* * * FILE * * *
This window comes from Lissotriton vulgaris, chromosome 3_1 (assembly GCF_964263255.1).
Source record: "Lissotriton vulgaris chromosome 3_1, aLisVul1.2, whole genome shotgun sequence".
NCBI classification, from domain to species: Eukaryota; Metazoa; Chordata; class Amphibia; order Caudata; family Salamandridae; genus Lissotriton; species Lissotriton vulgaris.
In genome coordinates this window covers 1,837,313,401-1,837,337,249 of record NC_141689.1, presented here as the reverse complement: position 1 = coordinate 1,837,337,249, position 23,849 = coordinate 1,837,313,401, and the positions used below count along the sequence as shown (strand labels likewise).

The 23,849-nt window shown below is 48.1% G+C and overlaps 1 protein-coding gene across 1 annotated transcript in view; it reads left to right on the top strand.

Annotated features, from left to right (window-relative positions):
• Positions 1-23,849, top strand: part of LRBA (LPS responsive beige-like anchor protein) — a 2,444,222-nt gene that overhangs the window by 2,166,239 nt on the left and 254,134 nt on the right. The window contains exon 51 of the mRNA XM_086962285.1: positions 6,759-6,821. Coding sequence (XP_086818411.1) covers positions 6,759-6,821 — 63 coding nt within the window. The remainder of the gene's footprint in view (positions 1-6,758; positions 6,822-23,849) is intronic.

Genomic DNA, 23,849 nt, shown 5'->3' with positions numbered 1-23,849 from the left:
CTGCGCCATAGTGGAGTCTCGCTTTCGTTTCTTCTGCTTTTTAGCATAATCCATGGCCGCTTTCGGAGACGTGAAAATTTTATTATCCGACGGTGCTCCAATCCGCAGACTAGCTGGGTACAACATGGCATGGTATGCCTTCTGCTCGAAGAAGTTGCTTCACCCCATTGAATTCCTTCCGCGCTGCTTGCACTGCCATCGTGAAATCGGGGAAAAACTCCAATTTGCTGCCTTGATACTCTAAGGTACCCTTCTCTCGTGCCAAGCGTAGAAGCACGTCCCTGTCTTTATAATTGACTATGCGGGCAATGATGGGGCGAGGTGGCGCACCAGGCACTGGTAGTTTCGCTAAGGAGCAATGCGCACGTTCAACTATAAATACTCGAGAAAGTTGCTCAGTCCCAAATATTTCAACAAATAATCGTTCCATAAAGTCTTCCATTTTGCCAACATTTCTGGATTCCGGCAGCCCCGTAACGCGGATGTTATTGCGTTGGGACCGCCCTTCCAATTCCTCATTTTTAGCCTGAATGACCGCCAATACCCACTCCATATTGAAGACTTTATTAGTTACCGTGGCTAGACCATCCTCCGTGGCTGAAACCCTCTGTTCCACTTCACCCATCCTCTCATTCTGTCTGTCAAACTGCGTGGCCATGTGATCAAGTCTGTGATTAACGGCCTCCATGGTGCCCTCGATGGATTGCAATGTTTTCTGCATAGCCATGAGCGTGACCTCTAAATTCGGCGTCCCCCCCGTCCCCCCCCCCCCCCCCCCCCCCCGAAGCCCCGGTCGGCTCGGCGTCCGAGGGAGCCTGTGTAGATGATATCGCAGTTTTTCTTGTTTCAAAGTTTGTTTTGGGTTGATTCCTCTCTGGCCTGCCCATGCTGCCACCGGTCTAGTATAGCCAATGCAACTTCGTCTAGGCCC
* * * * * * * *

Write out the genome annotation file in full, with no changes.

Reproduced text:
This window comes from Lissotriton vulgaris, chromosome 3_1 (assembly GCF_964263255.1).
Source record: "Lissotriton vulgaris chromosome 3_1, aLisVul1.2, whole genome shotgun sequence".
NCBI classification, from domain to species: Eukaryota; Metazoa; Chordata; class Amphibia; order Caudata; family Salamandridae; genus Lissotriton; species Lissotriton vulgaris.
In genome coordinates this window covers 1,837,313,401-1,837,337,249 of record NC_141689.1, presented here as the reverse complement: position 1 = coordinate 1,837,337,249, position 23,849 = coordinate 1,837,313,401, and the positions used below count along the sequence as shown (strand labels likewise).

The 23,849-nt window shown below is 48.1% G+C and overlaps 1 protein-coding gene across 1 annotated transcript in view; it reads left to right on the top strand.

Annotated features, from left to right (window-relative positions):
• Positions 1-23,849, top strand: part of LRBA (LPS responsive beige-like anchor protein) — a 2,444,222-nt gene that overhangs the window by 2,166,239 nt on the left and 254,134 nt on the right. The window contains exon 51 of the mRNA XM_086962285.1: positions 6,759-6,821. Coding sequence (XP_086818411.1) covers positions 6,759-6,821 — 63 coding nt within the window. The remainder of the gene's footprint in view (positions 1-6,758; positions 6,822-23,849) is intronic.

Genomic DNA, 23,849 nt, shown 5'->3' with positions numbered 1-23,849 from the left:
CTGCGCCATAGTGGAGTCTCGCTTTCGTTTCTTCTGCTTTTTAGCATAATCCATGGCCGCTTTCGGAGACGTGAAAATTTTATTATCCGACGGTGCTCCAATCCGCAGACTAGCTGGGTACAACATGGCATGGTATGCCTTCTGCTCGAAGAAGTTGCTTCACCCCATTGAATTCCTTCCGCGCTGCTTGCACTGCCATCGTGAAATCGGGGAAAAACTCCAATTTGCTGCCTTGATACTCTAAGGTACCCTTCTCTCGTGCCAAGCGTAGAAGCACGTCCCTGTCTTTATAATTGACTATGCGGGCAATGATGGGGCGAGGTGGCGCACCAGGCACTGGTAGTTTCGCTAAGGAGCAATGCGCACGTTCAACTATAAATACTCGAGAAAGTTGCTCAGTCCCAAATATTTCAACAAATAATCGTTCCATAAAGTCTTCCATTTTGCCAACATTTCTGGATTCCGGCAGCCCCGTAACGCGGATGTTATTGCGTTGGGACCGCCCTTCCAATTCCTCATTTTTAGCCTGAATGACCGCCAATACCCACTCCATATTGAAGACTTTATTAGTTACCGTGGCTAGACCATCCTCCGTGGCTGAAACCCTCTGTTCCACTTCACCCATCCTCTCATTCTGTCTGTCAAACTGCGTGGCCATGTGATCAAGTCTGTGATTAACGGCCTCCATGGTGCCCTCGATGGATTGCAATGTTTTCTGCATAGCCATGAGCGTGACCTCTAAATTCGGCGTCCCCCCCGTCCCCCCCCCCCCCCCCCCCCCCCGAAGCCCCGGTCGGCTCGGCGTCCGAGGGAGCCTGTGTAGATGATATCGCAGTTTTTCTTGTTTCAAAGTTTGTTTTGGGTTGATTCCTCTCTGGCCTGCCCATGCTGCCACCGGTCTAGTATAGCCAATGCAACTTCGTCTAGGCCC